1)Finding the Cause Of Infertility
The first step is to obtain a detailed history and perform a physical exam. Believe it or not, there is a great deal of information that an experienced physician can collect during a consultation. The age of the couple is important. The duration of infertility is very important. Whether or not previous pregnancies of any kind have occurred is consequential. Has there been a previous marriage? Has there been any previous surgery? Is there a history of endometriosis or pelvic infection? All of this information is helpful.
Basic treatment is what most patients require. This treatment is simple, less expensive and less comlex than in vitro treatment. Basic treatment can be divided into four groups:
1. Ovulation Drugs
2. Artificial insemination
3. Surgical procedures
4. Treatment for Polycystic Ovaries
Approximately 15-20% of couples attempting to achieve pregnancy in the United States each year face difficulties with fertility. Of those couples, a pure "female factor" is responsible for about 35-40% of cases. About another 35% of cases are pure "male factor." Couples with a combination of male and female factors account for the remaining 25-30% of cases. Therefore, a male infertility factor plays a part for more than 50% of couples unable to conceive on their own. These numbers stress the need for appropriate male factor evaluation and treatment options.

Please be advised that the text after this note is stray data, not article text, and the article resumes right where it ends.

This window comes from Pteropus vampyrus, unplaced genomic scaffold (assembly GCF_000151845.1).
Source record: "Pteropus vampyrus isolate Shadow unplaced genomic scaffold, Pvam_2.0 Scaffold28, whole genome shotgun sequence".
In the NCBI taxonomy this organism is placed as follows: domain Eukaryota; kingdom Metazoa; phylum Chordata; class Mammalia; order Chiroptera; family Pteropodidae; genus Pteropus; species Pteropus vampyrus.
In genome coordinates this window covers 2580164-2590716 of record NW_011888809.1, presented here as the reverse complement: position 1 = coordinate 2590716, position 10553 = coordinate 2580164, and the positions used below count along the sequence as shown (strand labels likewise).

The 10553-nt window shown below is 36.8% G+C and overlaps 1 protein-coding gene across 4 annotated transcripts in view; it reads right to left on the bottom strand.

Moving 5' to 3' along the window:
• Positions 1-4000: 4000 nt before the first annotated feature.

4)Polycystic Ovarian Syndrome
Five percent to 10 percent of young women have a hormonal disorder called polycystic ovarian syndrome. Women with PCOS often have insulin resistance (the body does not use insulin well), resulting in too much insulin in the body. Excess insulin has been related to an increase in production of androgen, a male hormone made in fat cells, ovaries and adrenal glands.
PCOS tends to run in families, but the exact cause is not known. Symptoms include:
•Infrequent menstrual periods, no menstrual periods and/or irregular bleeding
•Infertility because of lack of ovulation..
Up to 85 percent of women experience some form of premenstrual syndrome during their childbearing years. While symptoms vary, common ones include:
•Swelling in feet, hands and ankles
•Anxiety and depression.
6)How a Man's Diet Affects Fertility Too
When it comes to conceiving a baby, diet and lifestyle are just as important for men as for women.
One-third of the cases of infertility are related to the male partner, with some of the most common causes of sperm-related infertility including low sperm count, slow moving sperm, abnormal shape and size of sperm and problems with semen.
Diet and lifestyle choices can affect the health of a man's sperm, so use the following information to guide you in making healthy choices.